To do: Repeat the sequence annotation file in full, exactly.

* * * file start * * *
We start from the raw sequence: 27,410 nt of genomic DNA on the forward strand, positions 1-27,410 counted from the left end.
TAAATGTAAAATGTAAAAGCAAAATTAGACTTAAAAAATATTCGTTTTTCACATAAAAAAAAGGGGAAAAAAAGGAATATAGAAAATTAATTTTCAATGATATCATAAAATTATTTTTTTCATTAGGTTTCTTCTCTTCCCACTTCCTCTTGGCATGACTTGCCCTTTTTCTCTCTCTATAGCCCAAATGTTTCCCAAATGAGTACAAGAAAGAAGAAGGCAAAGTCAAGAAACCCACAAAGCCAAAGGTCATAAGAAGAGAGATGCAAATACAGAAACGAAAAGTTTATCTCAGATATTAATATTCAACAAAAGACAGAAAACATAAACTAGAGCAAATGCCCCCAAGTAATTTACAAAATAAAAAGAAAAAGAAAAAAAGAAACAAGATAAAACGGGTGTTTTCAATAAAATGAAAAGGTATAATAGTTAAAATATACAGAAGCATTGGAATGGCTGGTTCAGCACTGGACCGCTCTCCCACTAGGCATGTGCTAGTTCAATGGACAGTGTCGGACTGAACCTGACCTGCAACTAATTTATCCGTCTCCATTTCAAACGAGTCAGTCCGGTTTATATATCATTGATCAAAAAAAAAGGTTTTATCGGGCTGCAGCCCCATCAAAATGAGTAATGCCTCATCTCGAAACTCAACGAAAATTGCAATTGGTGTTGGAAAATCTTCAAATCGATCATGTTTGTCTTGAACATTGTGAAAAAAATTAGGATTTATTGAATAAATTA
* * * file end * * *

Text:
We start from the raw sequence: 27,410 nt of genomic DNA on the forward strand, positions 1-27,410 counted from the left end.
TAAATGTAAAATGTAAAAGCAAAATTAGACTTAAAAAATATTCGTTTTTCACATAAAAAAAAGGGGAAAAAAAGGAATATAGAAAATTAATTTTCAATGATATCATAAAATTATTTTTTTCATTAGGTTTCTTCTCTTCCCACTTCCTCTTGGCATGACTTGCCCTTTTTCTCTCTCTATAGCCCAAATGTTTCCCAAATGAGTACAAGAAAGAAGAAGGCAAAGTCAAGAAACCCACAAAGCCAAAGGTCATAAGAAGAGAGATGCAAATACAGAAACGAAAAGTTTATCTCAGATATTAATATTCAACAAAAGACAGAAAACATAAACTAGAGCAAATGCCCCCAAGTAATTTACAAAATAAAAAGAAAAAGAAAAAAAGAAACAAGATAAAACGGGTGTTTTCAATAAAATGAAAAGGTATAATAGTTAAAATATACAGAAGCATTGGAATGGCTGGTTCAGCACTGGACCGCTCTCCCACTAGGCATGTGCTAGTTCAATGGACAGTGTCGGACTGAACCTGACCTGCAACTAATTTATCCGTCTCCATTTCAAACGAGTCAGTCCGGTTTATATATCATTGATCAAAAAAAAAGGTTTTATCGGGCTGCAGCCCCATCAAAATGAGTAATGCCTCATCTCGAAACTCAACGAAAATTGCAATTGGTGTTGGAAAATCTTCAAATCGATCATGTTTGTCTTGAACATTGTGAAAAAAATTAGGATTTATTGAATAAATTA